We have seen Henrietta Moraes posed on a chaise longue; her arm above her head with her voluptuous breasts and full bottom confronting the viewer with her womanhood and overt sexuality. The portrait, painted in 1966, and belonging to a private collection, captures a similar intimacy known only between artist and subject. In a painting from 1967, we also see Isabel Rawsthorne positioned in the center of a bullring; Bacon staging this muse as a curious gladiator of Soho, combining the genderized zeniths of masculinity (bullfighter) with femininity: the Flamenco dancer. Indeed, in many of the small format portraits and triptychs of Belcher, such as those that make up Three Studies for a Portrait of Muriel Belcher, 1966, she is depicted as aloof; her chin often raised, her face swiftly turned to the side as if disregarding her viewer. It is these comparisons that shine a light on the contrasting mood of introspection that prevails in the present work. Belcher is here not being showcased as in the Moraes portrait; she is not posing as in the Rawsthorne portrait. It feels as if Bacon has captured her in a moment of pure, private self-contemplation, and it is this softer, quieter mood that makes the present work so endearing and unique in Bacon’s body of work.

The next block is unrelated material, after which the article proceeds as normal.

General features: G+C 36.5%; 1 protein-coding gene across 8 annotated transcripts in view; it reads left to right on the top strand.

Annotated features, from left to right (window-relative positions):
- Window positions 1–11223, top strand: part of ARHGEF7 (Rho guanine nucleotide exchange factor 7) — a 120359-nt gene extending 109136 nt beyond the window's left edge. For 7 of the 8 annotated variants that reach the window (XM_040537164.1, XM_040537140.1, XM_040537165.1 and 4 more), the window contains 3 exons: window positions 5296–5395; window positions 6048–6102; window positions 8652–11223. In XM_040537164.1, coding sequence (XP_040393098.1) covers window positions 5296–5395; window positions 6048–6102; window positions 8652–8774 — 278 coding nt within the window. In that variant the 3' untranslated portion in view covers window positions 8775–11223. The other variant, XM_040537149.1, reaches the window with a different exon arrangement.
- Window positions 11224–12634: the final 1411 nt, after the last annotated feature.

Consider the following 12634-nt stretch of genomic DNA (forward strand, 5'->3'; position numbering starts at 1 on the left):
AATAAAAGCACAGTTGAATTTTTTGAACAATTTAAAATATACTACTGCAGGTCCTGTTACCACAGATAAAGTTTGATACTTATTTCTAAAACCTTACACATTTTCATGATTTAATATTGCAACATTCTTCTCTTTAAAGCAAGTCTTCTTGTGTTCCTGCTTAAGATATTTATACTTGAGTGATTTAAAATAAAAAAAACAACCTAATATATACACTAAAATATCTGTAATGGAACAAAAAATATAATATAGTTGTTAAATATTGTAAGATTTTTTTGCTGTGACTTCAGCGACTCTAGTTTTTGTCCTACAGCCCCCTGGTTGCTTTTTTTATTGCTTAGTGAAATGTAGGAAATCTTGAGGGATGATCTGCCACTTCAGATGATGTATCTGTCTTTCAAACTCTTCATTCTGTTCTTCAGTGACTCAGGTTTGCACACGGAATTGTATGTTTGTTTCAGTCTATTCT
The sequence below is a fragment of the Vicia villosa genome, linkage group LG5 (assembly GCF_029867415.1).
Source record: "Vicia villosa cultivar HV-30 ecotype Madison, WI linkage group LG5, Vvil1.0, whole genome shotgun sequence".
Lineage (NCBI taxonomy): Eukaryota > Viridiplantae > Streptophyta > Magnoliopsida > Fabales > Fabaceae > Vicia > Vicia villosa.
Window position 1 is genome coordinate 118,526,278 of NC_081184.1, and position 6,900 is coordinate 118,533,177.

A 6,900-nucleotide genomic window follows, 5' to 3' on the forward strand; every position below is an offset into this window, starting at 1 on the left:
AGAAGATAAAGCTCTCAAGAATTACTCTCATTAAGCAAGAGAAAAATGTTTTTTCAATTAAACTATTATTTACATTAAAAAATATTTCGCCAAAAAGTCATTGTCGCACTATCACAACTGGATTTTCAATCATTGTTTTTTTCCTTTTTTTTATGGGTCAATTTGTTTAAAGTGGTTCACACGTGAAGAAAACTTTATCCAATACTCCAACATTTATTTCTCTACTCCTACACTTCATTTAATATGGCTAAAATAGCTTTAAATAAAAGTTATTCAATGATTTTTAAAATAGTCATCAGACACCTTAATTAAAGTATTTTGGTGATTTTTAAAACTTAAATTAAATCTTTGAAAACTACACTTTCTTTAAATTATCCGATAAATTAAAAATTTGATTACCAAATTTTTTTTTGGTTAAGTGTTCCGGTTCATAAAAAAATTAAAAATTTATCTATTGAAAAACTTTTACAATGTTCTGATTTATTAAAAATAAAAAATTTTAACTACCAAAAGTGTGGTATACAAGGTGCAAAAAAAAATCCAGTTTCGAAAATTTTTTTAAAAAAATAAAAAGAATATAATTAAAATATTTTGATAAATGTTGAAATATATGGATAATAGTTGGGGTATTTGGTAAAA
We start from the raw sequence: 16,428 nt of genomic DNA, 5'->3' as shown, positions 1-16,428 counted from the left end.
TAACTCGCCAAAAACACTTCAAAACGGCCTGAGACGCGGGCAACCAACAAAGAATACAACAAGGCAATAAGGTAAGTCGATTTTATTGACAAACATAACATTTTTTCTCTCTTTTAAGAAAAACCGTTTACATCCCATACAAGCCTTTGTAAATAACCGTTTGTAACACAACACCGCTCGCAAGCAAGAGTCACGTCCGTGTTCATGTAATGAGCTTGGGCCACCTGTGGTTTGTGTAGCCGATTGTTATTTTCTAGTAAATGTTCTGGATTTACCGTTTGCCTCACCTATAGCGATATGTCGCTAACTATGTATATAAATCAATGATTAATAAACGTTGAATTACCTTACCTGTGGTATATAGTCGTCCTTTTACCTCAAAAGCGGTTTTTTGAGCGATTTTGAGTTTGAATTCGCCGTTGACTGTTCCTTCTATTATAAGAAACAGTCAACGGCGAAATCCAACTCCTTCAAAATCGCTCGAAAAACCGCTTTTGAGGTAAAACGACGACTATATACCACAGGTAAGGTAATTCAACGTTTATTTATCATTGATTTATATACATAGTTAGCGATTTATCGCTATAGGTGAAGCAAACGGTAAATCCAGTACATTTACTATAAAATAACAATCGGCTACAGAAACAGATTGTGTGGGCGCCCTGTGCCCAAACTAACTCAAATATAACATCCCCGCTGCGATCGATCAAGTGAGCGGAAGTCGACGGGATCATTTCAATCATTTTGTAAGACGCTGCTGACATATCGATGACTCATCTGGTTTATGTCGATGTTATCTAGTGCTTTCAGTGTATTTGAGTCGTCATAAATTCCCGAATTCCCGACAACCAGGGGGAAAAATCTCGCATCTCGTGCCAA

Seated Woman (Portrait of Muriel Belcher) intrigues as much because of Bacon’s choice to engage with that most classical of art historical tropes – the female nude – as by his treatment of it. Of course, the point of departure for the present work is his subject, Muriel Belcher, as opposed to a desire on Bacon’s part to paint a female nude. For Bacon, Belcher’s depiction was less an attempt to create a physical, physiognomic likeness of a woman, as it was his real effort to convey something of the essence of Belcher’s person and persona. Bacon spoke often of his search for an adequate technique that would allow him not just to capture the physicality of a sitter – its flesh and blood – but to go beyond and capture their aura.